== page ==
Friday, April 20, 2012

Yes You Can -- Ricky's Building Project

Ricky Johnston is always thinking. While he was a student (he has a masters and a PhD in economics) he made time to read material unrelated to his studies, things like theology, philosophy, sociology, classic literature, and fairy tales.  "Things that make me better understand people, make me question the meaning of life and what I do, and things that make me dream. Training and education go beyond schooling; the real learning occurs when we teach ourselves." Then he adds, "Learn everything you can from everyone you can."

It was great and imaginative writers like C.S. Lewis, Dorothy Sayers, Tolkien, G.K. Chesterton, and George MacDonald who influenced him. It's people he has known, like Earl Palmer (former pastor of Seattle's University Presbyterian Church) and Skip Li, a prominent Seattle attorney, and his wife Cyd, and everyday folks in Ricky's life who have left their mark on him.

That includes his parents, Don and Denise Johnston. They began to pass on stories about Sister Connection that they had heard from Randy and Alice Matthewson, friends from church. As missionaries in Central Africa, they have spent a lot of time in Burundi, and would talk about the widows there whose lives were being blessed by the support of Sister Connection. The opportunity to build a house for a widow really struck a chord with Ricky.

It got him thinking. His employer, Microsoft, matches the charitable donations its employees make to a number of non-profits. He wondered if Sister Connection was on Microsoft's approved list.

Indeed, it was! Any gift he would make to Sister Connection would be matched by Microsoft!

So Ricky started channeling funds through Microsoft for the purchase of homes for widows in Burundi through Sister Connection. And Microsoft has matched each dollar. In the past year-and-a-half, Ricky and Microsoft have provided houses for 28 widows in Burundi!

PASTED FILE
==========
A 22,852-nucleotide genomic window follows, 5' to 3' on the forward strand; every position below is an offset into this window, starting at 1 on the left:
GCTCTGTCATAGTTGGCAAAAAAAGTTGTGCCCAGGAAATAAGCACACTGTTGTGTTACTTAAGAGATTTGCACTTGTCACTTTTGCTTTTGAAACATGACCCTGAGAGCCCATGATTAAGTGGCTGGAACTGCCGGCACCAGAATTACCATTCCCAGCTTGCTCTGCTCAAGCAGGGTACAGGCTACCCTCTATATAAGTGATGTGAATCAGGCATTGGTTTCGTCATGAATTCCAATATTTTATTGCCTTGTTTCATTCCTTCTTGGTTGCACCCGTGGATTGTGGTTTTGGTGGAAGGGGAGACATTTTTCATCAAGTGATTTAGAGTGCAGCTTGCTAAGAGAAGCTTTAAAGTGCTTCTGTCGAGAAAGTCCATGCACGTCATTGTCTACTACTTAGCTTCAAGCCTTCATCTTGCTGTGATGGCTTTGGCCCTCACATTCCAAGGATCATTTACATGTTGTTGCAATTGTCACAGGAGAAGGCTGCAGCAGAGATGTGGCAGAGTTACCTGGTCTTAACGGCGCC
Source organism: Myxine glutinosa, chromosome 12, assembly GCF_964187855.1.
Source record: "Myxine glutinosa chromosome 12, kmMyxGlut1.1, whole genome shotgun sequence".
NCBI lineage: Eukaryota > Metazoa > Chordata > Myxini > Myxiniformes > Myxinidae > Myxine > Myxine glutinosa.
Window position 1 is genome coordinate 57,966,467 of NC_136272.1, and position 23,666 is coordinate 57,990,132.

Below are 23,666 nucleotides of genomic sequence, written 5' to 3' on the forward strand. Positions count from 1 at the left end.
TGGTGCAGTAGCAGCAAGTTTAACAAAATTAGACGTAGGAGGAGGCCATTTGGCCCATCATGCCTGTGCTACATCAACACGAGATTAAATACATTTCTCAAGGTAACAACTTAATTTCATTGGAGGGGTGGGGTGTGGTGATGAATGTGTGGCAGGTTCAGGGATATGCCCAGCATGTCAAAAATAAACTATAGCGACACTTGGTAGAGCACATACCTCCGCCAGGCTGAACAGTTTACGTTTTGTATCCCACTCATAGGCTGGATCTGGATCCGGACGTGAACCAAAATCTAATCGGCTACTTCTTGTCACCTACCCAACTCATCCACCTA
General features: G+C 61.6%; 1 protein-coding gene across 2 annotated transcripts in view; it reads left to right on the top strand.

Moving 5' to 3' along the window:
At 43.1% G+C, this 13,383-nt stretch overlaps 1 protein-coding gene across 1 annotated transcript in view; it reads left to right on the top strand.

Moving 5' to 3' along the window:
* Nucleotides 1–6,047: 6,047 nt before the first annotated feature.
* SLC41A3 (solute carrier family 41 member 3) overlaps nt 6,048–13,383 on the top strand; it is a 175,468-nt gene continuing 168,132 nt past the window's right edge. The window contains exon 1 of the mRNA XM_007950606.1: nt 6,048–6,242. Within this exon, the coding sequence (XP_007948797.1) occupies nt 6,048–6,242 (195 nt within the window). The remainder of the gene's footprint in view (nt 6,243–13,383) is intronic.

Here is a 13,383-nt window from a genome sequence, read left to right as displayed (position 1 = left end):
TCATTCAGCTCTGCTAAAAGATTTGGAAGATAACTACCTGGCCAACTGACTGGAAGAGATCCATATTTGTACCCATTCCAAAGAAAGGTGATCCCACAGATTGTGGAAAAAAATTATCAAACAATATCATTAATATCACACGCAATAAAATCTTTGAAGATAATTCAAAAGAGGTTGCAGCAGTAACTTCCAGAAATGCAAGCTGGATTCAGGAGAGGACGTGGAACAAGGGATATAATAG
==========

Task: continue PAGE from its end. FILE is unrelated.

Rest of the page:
Ricky calls it "a buy one, get one free arrangement!"

I asked Ricky if he's always been interested in missions and development work. He told me he used to be interested in money and himself, but now he's primarily interested in helping people live better lives. "Sometimes it's helping people with material needs. Sometimes it's encouraging people to give up the material 'needs' they think they have."

Ricky loves the outdoors, both the mountains and the water. He hikes in the Cascades every other weekend and loves to hang out with his parents when he can, enjoying the natural beauty of the Northwest.

But what he really loves is surfing. Having grown up in southern California, he could hit the waves early in the morning, surf all day, and stay in the water till his parents dragged him home. And he still surfs every chance he gets.

That's not so often now as he works long hours at Microsoft. One of these days, when he has some time, he'd like to go to Burundi to meet some of the widows he's been able to provide a home for.

Actually his long-term interest is to do economic development somewhere in the world, to use his background in economics to make life better for people. He's not sure when or where that might be.

"But I hope the place I end up has waves."

* * * * * * * * 

The widows' homes built by Sister Connection are scattered across the nation of Burundi, where thousands of women were widowed during the ethnic wars that took a million lives. One home costs $600 to build, and SC hires local builders, who use local building materials, providing not only security and status for the widow and her children but stimulus to the local economy as well. Sister Connection provides further support for the women through monthly sponsorship (US $30) to cover basic needs. Job training, an annual retreat for spiritual enrichment and fellowship, and other provisions for these widowed sisters of Burundi are all designed to lead to their self-sufficiency.

You can be a part of this remarkable ministry. Do you work for a company that will match your gifts?Do you want to support a widow? Do you want to build a house for a widow? One more thing -- the Spring 2012 Sister Connection Newsletter just came out, telling how you can help send a widow or a child to camp. Today would be a wonderful day to make an investment in the life of a sister in Burundi.

(Yes You Can is a monthly feature that tells the story of someone who has had a dream, followed their dream, and made a difference in their world because of it.)

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